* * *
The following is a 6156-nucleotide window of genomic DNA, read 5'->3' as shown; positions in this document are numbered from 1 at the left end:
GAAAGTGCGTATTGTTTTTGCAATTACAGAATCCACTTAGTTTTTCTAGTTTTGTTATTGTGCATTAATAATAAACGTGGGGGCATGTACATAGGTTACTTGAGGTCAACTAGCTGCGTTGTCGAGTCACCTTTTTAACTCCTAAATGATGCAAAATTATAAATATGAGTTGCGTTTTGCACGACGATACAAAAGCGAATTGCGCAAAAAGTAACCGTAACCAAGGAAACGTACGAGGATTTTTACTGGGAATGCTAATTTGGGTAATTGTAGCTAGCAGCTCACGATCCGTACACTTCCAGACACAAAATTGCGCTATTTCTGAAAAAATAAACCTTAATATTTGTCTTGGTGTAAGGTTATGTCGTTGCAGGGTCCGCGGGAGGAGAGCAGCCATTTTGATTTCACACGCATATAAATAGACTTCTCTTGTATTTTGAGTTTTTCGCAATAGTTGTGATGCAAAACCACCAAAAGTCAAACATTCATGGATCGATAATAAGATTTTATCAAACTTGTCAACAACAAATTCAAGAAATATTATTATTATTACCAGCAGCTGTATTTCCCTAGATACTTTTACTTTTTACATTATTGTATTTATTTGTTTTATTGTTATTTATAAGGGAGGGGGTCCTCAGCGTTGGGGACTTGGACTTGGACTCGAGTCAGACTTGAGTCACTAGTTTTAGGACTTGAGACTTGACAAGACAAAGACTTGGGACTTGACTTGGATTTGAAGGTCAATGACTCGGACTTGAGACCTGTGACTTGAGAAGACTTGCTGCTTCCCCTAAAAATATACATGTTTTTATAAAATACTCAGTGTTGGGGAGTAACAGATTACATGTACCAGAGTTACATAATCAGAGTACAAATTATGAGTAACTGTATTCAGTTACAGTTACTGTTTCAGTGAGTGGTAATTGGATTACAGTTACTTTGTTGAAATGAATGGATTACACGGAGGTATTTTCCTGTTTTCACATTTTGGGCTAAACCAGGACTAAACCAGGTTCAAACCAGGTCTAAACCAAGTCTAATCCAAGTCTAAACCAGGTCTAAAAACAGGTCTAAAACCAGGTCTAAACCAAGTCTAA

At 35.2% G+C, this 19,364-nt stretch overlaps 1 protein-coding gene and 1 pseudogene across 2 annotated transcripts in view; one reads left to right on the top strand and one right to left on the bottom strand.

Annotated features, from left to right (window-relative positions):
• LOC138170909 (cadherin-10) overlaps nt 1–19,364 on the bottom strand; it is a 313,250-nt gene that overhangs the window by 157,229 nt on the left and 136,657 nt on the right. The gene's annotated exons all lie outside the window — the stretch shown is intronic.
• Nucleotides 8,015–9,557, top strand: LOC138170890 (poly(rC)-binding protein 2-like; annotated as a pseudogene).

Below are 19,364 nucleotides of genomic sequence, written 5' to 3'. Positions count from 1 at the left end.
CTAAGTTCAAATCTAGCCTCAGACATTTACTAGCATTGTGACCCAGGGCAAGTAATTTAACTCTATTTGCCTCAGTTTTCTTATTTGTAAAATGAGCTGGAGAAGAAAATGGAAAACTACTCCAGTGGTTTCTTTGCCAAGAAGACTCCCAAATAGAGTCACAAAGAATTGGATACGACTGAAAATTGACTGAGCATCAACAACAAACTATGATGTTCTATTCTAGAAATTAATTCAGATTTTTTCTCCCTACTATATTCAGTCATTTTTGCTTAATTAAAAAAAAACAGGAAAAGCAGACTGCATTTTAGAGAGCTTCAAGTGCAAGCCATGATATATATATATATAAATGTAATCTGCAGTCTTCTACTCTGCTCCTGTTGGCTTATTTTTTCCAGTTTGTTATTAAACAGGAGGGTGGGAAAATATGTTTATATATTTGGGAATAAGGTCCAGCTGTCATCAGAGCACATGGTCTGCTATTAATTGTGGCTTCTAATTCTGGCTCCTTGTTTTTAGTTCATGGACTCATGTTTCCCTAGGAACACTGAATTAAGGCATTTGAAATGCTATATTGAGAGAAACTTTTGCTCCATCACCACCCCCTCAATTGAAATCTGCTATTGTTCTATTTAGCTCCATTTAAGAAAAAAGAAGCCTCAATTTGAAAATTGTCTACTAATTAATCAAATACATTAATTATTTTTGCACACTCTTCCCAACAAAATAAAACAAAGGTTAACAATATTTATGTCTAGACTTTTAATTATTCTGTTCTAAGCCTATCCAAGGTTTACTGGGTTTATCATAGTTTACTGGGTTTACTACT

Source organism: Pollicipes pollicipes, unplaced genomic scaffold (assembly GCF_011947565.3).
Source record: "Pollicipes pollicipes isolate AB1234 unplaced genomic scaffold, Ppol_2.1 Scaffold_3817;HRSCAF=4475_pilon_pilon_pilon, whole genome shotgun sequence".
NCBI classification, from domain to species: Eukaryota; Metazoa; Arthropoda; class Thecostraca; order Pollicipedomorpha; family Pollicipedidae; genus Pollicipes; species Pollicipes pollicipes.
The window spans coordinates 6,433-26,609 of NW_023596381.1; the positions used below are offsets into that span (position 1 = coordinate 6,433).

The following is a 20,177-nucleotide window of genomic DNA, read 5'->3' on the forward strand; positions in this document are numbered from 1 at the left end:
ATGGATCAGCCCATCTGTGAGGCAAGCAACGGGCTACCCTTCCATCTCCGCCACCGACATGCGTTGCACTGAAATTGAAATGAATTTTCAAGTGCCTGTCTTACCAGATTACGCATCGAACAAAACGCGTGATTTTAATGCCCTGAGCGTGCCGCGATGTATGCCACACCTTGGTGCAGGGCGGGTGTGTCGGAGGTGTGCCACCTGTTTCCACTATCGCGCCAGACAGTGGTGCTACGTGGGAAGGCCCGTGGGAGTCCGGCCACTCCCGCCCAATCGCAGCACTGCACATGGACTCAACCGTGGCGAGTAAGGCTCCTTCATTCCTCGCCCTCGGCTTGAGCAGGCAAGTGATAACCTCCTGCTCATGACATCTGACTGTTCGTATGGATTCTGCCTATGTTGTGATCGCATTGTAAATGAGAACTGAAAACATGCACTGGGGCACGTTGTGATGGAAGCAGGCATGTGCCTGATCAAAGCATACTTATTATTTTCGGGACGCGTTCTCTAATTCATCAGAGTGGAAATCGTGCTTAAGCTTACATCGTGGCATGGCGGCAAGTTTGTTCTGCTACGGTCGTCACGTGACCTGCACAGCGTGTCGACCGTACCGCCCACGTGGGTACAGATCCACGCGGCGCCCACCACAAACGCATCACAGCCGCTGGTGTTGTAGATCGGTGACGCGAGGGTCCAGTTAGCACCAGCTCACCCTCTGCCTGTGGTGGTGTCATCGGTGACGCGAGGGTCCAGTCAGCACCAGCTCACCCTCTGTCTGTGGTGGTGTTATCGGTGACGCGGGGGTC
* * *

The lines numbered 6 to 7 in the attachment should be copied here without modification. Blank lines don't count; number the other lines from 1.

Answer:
• Nucleotides 8,015–9,557, top strand: LOC138170890 (poly(rC)-binding protein 2-like; annotated as a pseudogene).

Below are 19,364 nucleotides of genomic sequence, written 5' to 3'. Positions count from 1 at the left end.